Chad Farrell '07 on Frontier of International Law at World Court
Where do you work?
I work at the International Court of Justice in The Hague. Also known as the World Court, the ICJ hears civil (noncriminal) cases between countries. It is part of the United Nations, and is open to all U.N. member countries. The court also issues advisory opinions upon request from U.N. bodies such as the General Assembly. I work directly for one of the judges at the court, so my job is similar to a long-term judicial clerkship.
What sort of legal issues do you work on at the International Court of Justice?
Depending on the case, I can work on almost any issue of public international law. Boundary disputes and disputes over the interpretation of treaties are some of the most common types of cases that come before the court. There are also disputes relating to human rights law, the use of force and international environmental law. There are other types of cases too: One of the most well-known cases that the court has heard in recent years concerned the legality of Kosovo’s unilateral declaration of independence.
How is working in an international forum different than other types of legal practice?
Besides the fact that the substantive law is different from domestic law, the biggest difference is the research process. There are very few international courts out there, which means that for many issues there is very little precedent. In one sense, it is exciting because there are so many issues of first impression. In another sense, it is a bit daunting because I frequently have to extrapolate from existing cases, research academic articles and even deduce "general principles of law" from the domestic jurisprudence of courts around the world. It’s very different from being able to go on to Westlaw or Lexis and find a clear answer.
How did your time at Virginia Law prepare you for your legal career?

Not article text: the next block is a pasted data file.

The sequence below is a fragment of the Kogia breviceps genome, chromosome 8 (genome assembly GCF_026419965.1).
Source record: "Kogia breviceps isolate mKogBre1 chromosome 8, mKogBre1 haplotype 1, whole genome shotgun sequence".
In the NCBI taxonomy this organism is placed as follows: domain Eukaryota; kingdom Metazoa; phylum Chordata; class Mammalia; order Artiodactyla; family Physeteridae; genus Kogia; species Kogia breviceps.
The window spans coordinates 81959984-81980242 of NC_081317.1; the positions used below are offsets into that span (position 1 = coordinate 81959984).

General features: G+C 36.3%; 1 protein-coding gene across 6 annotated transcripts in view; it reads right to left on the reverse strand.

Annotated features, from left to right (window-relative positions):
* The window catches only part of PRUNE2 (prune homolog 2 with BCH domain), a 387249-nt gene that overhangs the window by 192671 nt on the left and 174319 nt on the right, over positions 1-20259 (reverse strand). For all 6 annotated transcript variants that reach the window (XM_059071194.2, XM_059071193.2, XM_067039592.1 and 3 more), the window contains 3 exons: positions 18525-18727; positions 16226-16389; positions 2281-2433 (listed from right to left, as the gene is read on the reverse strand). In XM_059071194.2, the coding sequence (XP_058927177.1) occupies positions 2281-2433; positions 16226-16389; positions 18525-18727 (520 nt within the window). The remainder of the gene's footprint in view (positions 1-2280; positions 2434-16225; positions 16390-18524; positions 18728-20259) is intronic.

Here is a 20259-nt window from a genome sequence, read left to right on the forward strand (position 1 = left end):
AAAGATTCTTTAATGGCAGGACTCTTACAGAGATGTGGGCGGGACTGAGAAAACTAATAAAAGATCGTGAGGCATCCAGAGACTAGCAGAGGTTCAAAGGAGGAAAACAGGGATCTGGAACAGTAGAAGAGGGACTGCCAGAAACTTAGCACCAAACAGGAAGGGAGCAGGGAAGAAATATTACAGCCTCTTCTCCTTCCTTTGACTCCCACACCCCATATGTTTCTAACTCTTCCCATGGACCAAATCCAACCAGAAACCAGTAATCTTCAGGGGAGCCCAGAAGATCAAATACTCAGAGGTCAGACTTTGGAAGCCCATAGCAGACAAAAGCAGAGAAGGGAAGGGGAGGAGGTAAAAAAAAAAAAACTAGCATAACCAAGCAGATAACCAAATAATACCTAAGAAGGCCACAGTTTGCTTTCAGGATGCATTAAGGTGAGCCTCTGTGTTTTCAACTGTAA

Virginia Law has a great international law program, and the international law–related courses that I took with John Norton Moore, John Harrison and A.E. Dick Howard certainly helped prepare me for my current position at the ICJ. In addition, the many international law–related lectures and symposia at the Law School helped me realize that international law was something that I wanted to explore further.
What advice would you offer to current Virginia Law students interested in international law?
International law is a tough field to break into because it is relatively small. I would say take lots of international law classes, join the J.B. Moore Society (the Law School’s international law student group), write an international law–related article or two if you can, and be on the lookout for international law–related internships and clerkships. There are a number of courts in The Hague that offer internships, and the United Nations in New York offers some options as well. There are also some organizations and think tanks in Washington, D.C., that are internationally focused.
What was one of your favorite Law School classes, and why?
Criminal Investigation with Anne Coughlin. It was not related to international law in any way, but it dealt with the fascinating constitutional rules surrounding police search-and-seizure abilities. It’s also an area of law that’s still very much evolving. Plus, Professor Coughlin loved the subject. When she got really excited about a point someone made in class, she would literally start jumping up and down. Her enthusiasm was infectious.